About 50 million of us in the United States have a secret, hidden handicap: chronic pain.

Yet we, myself included, dissemble well. When we put down our crutches, walkers, and the outside accouterments of disability, people might never guess what we are contending with. We hide the pain behind the mask of a smile and suppress it artfully in our interactions. But the cost is high: The toll of dealing with pain and its concomitant afflictions — day in and day out, week in and week out, month in and month out — is often unbearable.

Pain saps our energy and kills our sleep. It’s enraging in its stealth. In addition to hand arthritis, I struggle with back and hip pain, which become worse as the day progresses — the more I move and walk, the more pain I am in. I start the day feeling normal, but through simple tasks like getting breakfast, getting cleaned up, and walking around the house, I agitate the Pain Gods. They are out for me.

Noon is my witching hour, and the name of the game then becomes “fight and contend.” I marshal all of my psychological strength and all my techniques: medicine, lidocaine patches, more medicine, stretching, rest, and sitting on the heating pad. These are my temporary bandages until the pain gets to be too great and it’s time for meditation and a nap. Alongside this battle, I try to accomplish my “other life” — to be a loving spouse and a writer, complete chores of the day, and make phone calls to doctors to inquire about different solutions.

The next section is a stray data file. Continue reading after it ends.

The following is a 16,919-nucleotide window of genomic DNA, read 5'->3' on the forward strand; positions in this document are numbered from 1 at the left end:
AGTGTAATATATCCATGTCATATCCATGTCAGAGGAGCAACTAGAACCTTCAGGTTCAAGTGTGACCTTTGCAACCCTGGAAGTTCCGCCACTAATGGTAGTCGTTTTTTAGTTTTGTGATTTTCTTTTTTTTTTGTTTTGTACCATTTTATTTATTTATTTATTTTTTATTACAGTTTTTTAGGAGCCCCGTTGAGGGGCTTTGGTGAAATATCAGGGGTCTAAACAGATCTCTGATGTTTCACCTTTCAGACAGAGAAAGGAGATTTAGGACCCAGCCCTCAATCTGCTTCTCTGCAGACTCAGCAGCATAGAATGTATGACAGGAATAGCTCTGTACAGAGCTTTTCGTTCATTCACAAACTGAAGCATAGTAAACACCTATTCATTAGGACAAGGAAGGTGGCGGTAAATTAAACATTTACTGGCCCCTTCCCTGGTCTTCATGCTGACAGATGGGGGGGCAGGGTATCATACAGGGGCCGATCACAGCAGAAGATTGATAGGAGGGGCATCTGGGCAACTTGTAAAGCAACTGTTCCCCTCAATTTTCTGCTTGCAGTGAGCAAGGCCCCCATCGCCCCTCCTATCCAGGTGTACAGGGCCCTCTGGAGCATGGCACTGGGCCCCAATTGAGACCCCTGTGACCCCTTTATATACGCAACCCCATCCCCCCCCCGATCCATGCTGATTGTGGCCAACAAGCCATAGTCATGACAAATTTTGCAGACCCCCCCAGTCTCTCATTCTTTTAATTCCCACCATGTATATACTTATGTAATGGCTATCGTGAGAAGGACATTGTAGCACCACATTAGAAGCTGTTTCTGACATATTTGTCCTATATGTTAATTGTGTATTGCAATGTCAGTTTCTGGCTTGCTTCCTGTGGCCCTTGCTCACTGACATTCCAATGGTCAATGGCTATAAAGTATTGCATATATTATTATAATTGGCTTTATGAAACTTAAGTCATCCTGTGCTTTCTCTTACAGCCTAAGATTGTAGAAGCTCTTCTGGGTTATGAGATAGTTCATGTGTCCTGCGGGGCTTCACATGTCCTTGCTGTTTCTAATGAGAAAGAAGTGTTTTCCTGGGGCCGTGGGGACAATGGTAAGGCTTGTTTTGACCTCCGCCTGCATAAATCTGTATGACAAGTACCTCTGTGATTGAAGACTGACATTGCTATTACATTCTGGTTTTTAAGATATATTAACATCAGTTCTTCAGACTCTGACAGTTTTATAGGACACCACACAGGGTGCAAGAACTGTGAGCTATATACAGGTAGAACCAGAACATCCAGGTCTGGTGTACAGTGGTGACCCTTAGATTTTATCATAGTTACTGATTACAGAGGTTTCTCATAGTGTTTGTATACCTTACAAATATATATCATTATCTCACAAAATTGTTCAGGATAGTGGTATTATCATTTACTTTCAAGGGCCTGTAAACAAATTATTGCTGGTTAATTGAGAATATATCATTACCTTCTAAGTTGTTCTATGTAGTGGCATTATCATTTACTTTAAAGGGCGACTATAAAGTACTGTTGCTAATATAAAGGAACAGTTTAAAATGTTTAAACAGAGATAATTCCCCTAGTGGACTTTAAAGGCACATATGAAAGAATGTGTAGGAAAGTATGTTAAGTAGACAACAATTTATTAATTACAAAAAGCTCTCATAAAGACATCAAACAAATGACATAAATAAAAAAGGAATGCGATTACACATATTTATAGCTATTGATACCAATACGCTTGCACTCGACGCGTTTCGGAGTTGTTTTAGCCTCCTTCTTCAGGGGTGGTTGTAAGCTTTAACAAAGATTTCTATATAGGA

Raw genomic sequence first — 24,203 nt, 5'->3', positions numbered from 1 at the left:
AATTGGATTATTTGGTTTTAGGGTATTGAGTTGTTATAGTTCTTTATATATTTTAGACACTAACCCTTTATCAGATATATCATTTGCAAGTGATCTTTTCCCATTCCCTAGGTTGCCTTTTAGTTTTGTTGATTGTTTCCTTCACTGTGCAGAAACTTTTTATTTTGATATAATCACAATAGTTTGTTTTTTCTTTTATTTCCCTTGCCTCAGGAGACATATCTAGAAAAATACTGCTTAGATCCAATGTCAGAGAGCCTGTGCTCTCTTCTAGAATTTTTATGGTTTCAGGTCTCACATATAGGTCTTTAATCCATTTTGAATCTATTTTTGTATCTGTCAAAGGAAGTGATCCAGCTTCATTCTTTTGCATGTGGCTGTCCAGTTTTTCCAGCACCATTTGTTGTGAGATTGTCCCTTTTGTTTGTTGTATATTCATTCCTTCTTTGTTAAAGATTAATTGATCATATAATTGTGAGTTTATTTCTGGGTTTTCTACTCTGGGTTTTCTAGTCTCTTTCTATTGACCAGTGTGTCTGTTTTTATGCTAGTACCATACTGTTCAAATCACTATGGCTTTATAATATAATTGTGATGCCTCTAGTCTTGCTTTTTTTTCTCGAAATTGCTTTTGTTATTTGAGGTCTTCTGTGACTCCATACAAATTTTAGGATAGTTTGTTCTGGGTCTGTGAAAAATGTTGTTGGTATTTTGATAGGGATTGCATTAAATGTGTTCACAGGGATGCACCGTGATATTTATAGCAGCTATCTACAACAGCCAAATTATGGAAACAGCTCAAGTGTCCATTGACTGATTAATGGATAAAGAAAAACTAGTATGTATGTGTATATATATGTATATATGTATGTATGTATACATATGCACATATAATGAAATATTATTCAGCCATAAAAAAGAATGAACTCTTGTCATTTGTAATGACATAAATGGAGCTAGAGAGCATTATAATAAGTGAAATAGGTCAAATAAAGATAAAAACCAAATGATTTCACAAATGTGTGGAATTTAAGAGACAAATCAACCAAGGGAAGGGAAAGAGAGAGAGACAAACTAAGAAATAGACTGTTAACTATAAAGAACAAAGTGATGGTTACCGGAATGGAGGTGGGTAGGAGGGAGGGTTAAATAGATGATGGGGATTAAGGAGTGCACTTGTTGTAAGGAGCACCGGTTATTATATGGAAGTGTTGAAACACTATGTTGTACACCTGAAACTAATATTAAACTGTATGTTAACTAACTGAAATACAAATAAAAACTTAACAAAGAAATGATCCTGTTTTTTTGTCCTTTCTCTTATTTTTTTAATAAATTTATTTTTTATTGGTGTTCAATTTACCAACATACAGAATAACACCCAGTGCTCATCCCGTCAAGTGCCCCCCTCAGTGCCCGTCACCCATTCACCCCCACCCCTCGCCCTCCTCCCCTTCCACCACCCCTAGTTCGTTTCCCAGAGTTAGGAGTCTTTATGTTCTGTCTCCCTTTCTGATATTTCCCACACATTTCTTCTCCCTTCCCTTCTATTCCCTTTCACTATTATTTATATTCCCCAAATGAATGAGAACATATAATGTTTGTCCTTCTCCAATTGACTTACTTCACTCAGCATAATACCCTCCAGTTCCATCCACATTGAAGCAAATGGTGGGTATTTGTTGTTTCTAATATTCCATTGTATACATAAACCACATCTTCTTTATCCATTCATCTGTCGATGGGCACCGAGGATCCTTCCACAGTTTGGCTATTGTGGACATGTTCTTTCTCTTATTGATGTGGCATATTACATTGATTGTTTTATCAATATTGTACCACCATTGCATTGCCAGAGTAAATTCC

Struggles like these are enough to make those of us with chronic pain irritable, angry to the point of enraged, and desperately sad. At times, we get depressed enough to question the value of our lives. Before I found the right combination of medications for myself, the thought “I wish I were dead” kept coming for me even as I battled with all swords blazing to chase down treatments that might be more helpful with my pain.

To this day, I sometimes find myself embarrassed, even ashamed, at my disability, which limits me from being more active, walking with my friends, engaging in active hobbies, and generally participating more fully each day in my life.

As a (now retired) psychiatrist, I’ve tried to figure out why this shame creeps up in me. I recognize that embarrassment and its bullying companion shame are normal reactions to not being able to smoothly fit in and take care of myself. We strive from a young age to be independent but, at the same time, to be like others. In adolescence, we want to be different but only in the ways that we choose to be different. We try to fit in and conform closely to the norm of our friends. If we are lucky, as we enter a later phase of life, we try to define ourselves according to our own life goals.

Even so, our society prizes being fit, flexible, and fast. Those of us who differ, who fall outside the bounds of “normal” and look different or need special help or stand out because of our disability — we, the slow and lame — resent it. Even if we wish to, we can no longer slide in unnoticed among our peers.